Tom paints himself as an ordinary bloke in an ordinary middle class job taking photographs of school kids and newly-weds but in fact he’s a man who “has come to understand the truth of what Ansel Adams said: you don’t make a photograph just with a camera, but [with] all that you have seen, the books you have read, the music you have heard, the people you have loved.”
            Nowhere in Europe or possibly the world has the Christian religion failed as spectacularly as Ireland with its history of abuse, blood feud and the toxic ‘Narcissism of the Small Differences’ between different sects; Tom like many disaffected Irish people has carved out an intriguing personal mythology that bespeaks an older religion vested in totemic places in the land. Tom imagines himself in Belfast’s hidden river, the Farset, (the origin of the city's name - Béal Feirste) which has long been culverted over and flows now like the Styx under the feet of the living and the dead. In Tom’s mind we visit Ulster’s ancient holy places, the Giant’s Causeway, The Dark Hedges and when Tom’s troubled eldest son Daniel disappears from home Tom seeks him out in Belfast’s facetiously named Holy Land: Jerusalem Street, Palestine Street, Damascus Street, Carmel Street. Tom eventually finds Daniel, like his Biblical namesake, fallen among the Babylonians, where he fares rather worse than the dream weaver of King Nebuchadnezzar.
            The Old Testament Daniel is saved from the lions by an Angel of the Lord and as we travel east with Tom towards the sunrise we realise that his secret destination is Antony Gormley’s massive steel statue The Angel of the North just outside of Sunderland.
            “What is the purpose of this journey?” Tom asks himself on page one and by the end we know that the journey has two purposes: to rescue his ailing younger son and to seek to lay to rest his guilt over how he somehow lost the prodigal older boy.
            Like the extraordinary 2013 Stephen Knight film Locke the action in Travelling takes place almost entirely in a car in the protagonist’s own head and yet this is somehow a visually arresting, gripping and completely compelling novel from one of Ireland best contemporary writers.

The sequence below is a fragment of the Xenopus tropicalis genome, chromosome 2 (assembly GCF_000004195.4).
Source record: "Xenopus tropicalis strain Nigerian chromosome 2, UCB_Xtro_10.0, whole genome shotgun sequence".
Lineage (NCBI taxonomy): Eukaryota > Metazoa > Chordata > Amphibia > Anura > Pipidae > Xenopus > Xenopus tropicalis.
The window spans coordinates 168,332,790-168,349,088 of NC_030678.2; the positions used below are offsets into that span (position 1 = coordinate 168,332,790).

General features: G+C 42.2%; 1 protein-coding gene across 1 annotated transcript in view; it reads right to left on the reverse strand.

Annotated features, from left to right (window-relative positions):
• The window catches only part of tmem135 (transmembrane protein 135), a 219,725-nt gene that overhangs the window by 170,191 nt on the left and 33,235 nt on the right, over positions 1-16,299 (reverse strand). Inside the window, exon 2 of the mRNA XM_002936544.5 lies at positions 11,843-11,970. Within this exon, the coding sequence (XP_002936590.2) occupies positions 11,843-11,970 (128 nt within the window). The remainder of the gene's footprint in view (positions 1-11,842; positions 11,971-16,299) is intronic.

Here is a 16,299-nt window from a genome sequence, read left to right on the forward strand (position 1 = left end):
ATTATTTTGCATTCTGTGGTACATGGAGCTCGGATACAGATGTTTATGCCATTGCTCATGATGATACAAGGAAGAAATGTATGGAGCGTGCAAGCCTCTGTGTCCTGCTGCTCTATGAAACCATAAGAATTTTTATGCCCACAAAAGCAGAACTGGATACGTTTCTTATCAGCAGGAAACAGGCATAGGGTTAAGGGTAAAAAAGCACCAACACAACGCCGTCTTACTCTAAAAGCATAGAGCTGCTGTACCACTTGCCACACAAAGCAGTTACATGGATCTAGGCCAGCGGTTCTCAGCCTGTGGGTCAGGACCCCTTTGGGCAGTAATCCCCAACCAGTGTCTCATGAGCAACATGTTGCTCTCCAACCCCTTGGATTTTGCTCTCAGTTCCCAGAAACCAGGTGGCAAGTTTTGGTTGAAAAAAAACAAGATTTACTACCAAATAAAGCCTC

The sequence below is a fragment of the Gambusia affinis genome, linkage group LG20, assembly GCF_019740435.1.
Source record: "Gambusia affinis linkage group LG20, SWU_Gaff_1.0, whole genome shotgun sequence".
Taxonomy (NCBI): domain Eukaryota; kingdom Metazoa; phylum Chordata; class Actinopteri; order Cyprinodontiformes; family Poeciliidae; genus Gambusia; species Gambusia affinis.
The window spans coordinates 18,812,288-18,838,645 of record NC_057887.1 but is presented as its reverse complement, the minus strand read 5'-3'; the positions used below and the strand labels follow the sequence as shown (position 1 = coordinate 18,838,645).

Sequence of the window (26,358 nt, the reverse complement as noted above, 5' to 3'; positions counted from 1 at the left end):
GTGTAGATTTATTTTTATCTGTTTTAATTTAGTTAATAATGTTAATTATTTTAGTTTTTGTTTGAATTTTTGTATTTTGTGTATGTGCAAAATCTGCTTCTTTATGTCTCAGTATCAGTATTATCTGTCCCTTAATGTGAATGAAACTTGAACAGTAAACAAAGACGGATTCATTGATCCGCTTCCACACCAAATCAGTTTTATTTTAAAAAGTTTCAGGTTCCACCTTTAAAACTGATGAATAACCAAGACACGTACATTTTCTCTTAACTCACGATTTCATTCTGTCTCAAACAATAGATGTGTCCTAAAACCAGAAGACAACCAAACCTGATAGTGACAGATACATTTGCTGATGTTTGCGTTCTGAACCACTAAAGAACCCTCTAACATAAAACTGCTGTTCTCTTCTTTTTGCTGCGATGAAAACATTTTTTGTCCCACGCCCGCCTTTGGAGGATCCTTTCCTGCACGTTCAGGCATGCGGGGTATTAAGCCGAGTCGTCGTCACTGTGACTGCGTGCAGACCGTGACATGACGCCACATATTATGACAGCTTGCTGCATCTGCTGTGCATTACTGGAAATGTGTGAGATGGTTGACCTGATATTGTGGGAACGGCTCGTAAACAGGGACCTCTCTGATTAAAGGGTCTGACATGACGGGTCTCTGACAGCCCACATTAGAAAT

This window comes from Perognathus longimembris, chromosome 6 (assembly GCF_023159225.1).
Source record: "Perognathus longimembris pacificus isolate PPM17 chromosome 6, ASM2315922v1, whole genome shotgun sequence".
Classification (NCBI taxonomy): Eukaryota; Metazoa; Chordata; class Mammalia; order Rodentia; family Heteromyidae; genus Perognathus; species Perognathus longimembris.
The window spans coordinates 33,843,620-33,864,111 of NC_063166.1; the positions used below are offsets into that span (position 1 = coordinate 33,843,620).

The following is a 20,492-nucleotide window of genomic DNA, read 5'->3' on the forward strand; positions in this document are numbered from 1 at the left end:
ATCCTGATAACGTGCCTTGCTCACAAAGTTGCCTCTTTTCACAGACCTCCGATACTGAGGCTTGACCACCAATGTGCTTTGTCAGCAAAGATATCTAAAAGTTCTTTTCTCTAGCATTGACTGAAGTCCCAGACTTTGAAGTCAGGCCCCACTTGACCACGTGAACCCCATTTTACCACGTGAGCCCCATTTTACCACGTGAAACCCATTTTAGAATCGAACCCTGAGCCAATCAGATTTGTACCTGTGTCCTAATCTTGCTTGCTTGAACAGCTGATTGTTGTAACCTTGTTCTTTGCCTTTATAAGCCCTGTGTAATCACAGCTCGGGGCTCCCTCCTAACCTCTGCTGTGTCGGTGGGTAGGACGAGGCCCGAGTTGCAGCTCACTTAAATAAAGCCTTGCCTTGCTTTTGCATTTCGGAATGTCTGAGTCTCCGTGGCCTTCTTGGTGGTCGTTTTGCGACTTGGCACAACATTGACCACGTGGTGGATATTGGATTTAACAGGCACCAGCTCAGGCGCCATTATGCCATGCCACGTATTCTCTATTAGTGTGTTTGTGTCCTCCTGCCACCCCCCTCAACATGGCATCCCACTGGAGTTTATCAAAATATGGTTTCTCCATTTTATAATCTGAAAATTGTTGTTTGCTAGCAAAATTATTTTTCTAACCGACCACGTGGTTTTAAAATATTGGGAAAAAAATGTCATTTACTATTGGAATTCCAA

Friday, April 6, 2018

The Cold Cold Ground in Japan

The Cold Cold Ground, a "parochial story about grim, grey 80s Belfast with only limited cult appeal" (a direct quote from an anonymous publishers reader's report) gets translated into its 14th language - Japanese - and is published in Japan today:


Tuesday, April 3, 2018

My Favourite Swimming Books

These are some of my favourite books about swimming, swimmers and the writers who have reflected on swimming. 

Find A Way - Diana Nyad. Diana Nyad's life and what inspired her to try - again - to swim from Havana to Key West and succeed this time at the age of 64. Diana Nyad is one of my heroes. 

Waterlog - Roger Deakin. The eccentric Englishman's attempt to swim wild (in rivers, canals, loughs, lakes & seas) all over Britain. A classic of the genre. This book has serious longevity and a growing number of cult fans. I saw a German man reading it on a bus near Alice Springs a thousand miles from the nearest bit of Ocean. 

Hell And High Water - Sean Conway. An unemployed man living with his mum decides to swim nearly 1000 miles (in stages) from Land's End to John O'Groats and raise money for the charity War Child. 

Haunts of the Black Masseur: The Swimmer As Hero - Charles Sprawson. The best look at swimming through literature and attempting literary swims (the Hellespont, The Grand Canal etc.) Everyone should read this book even if they don't actually swim or like swimming because it's just so well written.  

Swimming to Antarctica - Lynne Cox. Maybe the greatest long distance swimmer of all time the amazing Lynne Cox recounts her adventures all over the world including, of course, swimming to Antrarctica. 

The Man Who Swam The Amazon - Martin Strehl. Another ordinary bloke who decided one day to swim the Amazon River. Why? Cause no one else had done it, of course. 

Swim: Why We Love The Water - Lynn Sher. Does what it says on the tin. A lovely book to have if you liked Sprawson's Black Masseur and want some more in a similar vein. Well researched and fun. 

The Swimmer - John Cheever. A classic. No point in buying this though. One of my alma maters (can you have more than one mater?) has put it online for nothing, here. 

Tuesday, March 27, 2018

All The Books In The Duffyverse (updated)

...I've figured out a way of tying in Fifty Grand to the Duffyverse in The Detective Up late so this is now the complete list of the Duffyverse books. However I'm more convinced than ever that the Alexander Lawson of Hidden River exists in not quite the same universe as the Alexander Lawson of the Sean Duffy novels, maybe one universe over...All the rest works fine. And yes Michael Forsythe and Killian will be appearing in the final trilogy...























Monday, March 26, 2018

5 reasons to read....Angie Thomas's The Hate U GIve

Angie Thomas's powerful YA novel The Hate U Give has just won the Waterstones Childrens Book Prize - your correspondent ahead of the curve comme d'habitude...


Thursday, March 15, 2018

More Info On The Final 3 Sean Duffy Novels


so as I said a couple of weeks ago Police At The Station And They Don't Look Friendly will definitely not be the last Sean Duffy novel. I've announced a new deal with Blackstone Books for a final Duffy trilogy. Here are some more details...(all the titles of course are Tom Waits songs)
...